Posted by: David Harley | August 24, 2012

Netweird not weird enough to turn a profit

The inestimable Paul Ducklin, pausing only to take a verbal sideswipe at the hordes of Mac zealots who come out in a rash of denial every time the AV industry flags a specimen of Mac-related malware, tells us about the curious Netweird malware, a malicious program he describes as “interesting primarily because it is uninteresting.” Lysa Myers has also put up some analysis of the same malware for Intego.

Clearly, neither company is hugely impressed with the sophistication of the malware, though Intego, unlike Sophos, believes it to be in the wild, and draws an interesting comparison between OSX/Crisis and OSX/NetWeirdRC (Sophos calls it OSX/NetWrdRC-A), both of which have one particularly interesting characteristic. They are attempts to monetize malware on the Mac in rather a similar way to that in which so much malware for Windows turns a dishonest penny (as described by ESET’s Stephen Cobb).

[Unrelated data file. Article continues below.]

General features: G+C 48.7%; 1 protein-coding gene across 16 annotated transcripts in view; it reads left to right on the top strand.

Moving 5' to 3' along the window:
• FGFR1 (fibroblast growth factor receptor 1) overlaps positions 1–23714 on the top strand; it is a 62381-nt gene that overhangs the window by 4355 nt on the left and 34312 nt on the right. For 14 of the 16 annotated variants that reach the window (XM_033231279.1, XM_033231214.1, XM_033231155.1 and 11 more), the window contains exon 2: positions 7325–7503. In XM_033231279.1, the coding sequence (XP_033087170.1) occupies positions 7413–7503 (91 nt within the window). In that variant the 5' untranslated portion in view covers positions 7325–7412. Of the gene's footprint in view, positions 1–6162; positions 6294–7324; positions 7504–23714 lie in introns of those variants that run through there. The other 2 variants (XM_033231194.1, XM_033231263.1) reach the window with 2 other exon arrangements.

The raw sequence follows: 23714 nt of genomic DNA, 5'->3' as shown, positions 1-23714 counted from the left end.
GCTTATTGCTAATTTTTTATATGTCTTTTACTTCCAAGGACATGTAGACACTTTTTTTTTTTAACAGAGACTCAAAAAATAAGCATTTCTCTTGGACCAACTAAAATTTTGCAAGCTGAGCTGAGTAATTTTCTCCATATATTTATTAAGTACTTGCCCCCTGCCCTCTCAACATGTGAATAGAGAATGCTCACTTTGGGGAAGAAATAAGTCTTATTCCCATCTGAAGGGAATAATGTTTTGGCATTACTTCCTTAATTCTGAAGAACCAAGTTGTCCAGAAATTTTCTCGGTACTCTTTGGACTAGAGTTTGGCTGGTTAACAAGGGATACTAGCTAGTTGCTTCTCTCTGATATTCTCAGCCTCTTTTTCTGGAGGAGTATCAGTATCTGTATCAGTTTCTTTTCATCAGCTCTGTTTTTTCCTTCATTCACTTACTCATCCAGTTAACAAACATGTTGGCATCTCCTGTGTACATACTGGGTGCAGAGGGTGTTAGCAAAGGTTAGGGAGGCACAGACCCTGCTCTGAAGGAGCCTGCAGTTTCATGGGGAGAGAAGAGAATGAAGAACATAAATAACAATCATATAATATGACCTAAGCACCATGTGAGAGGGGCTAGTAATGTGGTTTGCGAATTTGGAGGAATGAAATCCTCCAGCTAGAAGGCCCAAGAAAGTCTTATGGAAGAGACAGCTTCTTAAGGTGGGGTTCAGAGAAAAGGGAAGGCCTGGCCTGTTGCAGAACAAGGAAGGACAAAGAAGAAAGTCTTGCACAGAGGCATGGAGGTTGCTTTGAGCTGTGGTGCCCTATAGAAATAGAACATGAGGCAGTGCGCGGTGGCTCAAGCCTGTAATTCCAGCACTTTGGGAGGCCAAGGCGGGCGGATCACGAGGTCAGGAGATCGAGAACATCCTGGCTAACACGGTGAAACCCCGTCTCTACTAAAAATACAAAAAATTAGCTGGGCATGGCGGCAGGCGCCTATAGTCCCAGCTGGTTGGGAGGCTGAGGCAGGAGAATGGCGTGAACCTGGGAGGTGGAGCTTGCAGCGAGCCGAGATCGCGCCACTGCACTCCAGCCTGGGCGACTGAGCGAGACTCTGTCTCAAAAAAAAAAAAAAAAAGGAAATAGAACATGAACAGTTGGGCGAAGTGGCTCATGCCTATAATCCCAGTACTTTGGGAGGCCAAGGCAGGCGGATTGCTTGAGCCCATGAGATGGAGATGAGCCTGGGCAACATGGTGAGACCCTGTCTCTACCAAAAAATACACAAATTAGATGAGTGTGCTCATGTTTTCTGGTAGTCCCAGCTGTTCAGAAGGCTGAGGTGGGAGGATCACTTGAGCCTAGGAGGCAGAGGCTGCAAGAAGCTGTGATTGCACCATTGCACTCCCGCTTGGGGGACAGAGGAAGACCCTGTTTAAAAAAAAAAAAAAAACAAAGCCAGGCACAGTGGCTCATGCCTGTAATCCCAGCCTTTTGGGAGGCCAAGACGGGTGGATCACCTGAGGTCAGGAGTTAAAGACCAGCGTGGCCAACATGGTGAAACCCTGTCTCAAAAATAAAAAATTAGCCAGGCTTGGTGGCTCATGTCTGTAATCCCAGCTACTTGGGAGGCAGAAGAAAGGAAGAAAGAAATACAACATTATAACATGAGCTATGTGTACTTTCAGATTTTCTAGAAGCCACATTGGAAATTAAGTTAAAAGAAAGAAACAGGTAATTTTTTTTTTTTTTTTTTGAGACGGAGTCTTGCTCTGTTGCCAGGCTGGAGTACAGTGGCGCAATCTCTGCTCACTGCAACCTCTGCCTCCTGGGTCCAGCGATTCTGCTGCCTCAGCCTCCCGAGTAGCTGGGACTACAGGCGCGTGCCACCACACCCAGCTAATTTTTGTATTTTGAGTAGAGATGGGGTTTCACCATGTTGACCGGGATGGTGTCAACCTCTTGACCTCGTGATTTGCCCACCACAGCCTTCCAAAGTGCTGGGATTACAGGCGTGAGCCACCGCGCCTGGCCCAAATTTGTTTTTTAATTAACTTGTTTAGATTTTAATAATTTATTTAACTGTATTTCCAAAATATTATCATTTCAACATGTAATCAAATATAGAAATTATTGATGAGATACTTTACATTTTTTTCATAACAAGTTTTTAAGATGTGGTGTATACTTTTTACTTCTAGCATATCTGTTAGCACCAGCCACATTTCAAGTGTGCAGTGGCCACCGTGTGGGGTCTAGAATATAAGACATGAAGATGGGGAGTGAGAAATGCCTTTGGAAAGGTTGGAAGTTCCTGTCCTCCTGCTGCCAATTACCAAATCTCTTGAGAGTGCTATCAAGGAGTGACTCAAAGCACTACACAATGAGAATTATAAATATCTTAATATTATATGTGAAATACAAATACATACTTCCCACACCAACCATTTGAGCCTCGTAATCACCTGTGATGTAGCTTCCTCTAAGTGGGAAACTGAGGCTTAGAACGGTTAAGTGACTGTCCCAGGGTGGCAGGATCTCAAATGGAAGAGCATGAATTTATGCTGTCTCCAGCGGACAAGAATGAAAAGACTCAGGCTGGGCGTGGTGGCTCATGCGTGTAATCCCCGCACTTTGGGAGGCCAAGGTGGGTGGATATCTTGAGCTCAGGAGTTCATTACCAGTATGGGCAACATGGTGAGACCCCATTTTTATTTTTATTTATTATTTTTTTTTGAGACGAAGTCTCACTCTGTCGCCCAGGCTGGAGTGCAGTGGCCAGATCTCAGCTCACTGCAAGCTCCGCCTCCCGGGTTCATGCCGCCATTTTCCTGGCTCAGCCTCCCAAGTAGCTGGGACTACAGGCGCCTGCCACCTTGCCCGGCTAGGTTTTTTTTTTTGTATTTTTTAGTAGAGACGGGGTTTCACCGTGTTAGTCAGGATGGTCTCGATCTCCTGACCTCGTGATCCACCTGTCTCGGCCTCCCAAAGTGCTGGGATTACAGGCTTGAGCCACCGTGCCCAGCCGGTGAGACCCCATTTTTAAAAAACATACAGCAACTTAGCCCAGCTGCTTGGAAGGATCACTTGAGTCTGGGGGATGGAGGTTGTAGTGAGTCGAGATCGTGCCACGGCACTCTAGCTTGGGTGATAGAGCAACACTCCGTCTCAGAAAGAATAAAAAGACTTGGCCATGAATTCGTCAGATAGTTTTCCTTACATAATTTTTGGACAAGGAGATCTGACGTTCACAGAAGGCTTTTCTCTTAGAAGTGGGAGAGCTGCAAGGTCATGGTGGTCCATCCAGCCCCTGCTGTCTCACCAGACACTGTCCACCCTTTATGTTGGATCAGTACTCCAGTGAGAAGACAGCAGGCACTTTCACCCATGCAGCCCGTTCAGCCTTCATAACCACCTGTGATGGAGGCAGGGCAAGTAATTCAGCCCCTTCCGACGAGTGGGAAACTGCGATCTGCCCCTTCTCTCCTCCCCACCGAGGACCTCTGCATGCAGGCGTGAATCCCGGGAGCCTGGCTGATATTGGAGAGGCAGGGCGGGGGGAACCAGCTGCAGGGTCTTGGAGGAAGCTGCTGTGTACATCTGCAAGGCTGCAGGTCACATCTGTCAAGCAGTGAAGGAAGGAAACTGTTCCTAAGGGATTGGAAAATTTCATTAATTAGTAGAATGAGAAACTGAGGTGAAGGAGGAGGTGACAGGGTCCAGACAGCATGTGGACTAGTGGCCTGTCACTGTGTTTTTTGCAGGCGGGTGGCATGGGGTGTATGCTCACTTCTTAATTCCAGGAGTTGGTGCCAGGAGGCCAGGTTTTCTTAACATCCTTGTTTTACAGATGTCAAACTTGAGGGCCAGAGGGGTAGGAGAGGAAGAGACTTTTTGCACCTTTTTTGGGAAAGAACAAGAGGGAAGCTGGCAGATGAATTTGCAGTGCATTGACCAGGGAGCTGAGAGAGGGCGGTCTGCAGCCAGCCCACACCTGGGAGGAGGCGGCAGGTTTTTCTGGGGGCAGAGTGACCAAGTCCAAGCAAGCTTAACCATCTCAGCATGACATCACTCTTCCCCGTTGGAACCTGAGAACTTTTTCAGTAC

Lysa comments:

Perhaps the pricetag tells us all we need to know: OSX/Crisis sells for €200,000, and OSX/NetWeirdRC starts at $60.

Cheap at half the price. A quarter of the price? A quarter? A dime? Wait! Come back! What if I throw in a couple of Android Trojans?

David Harley

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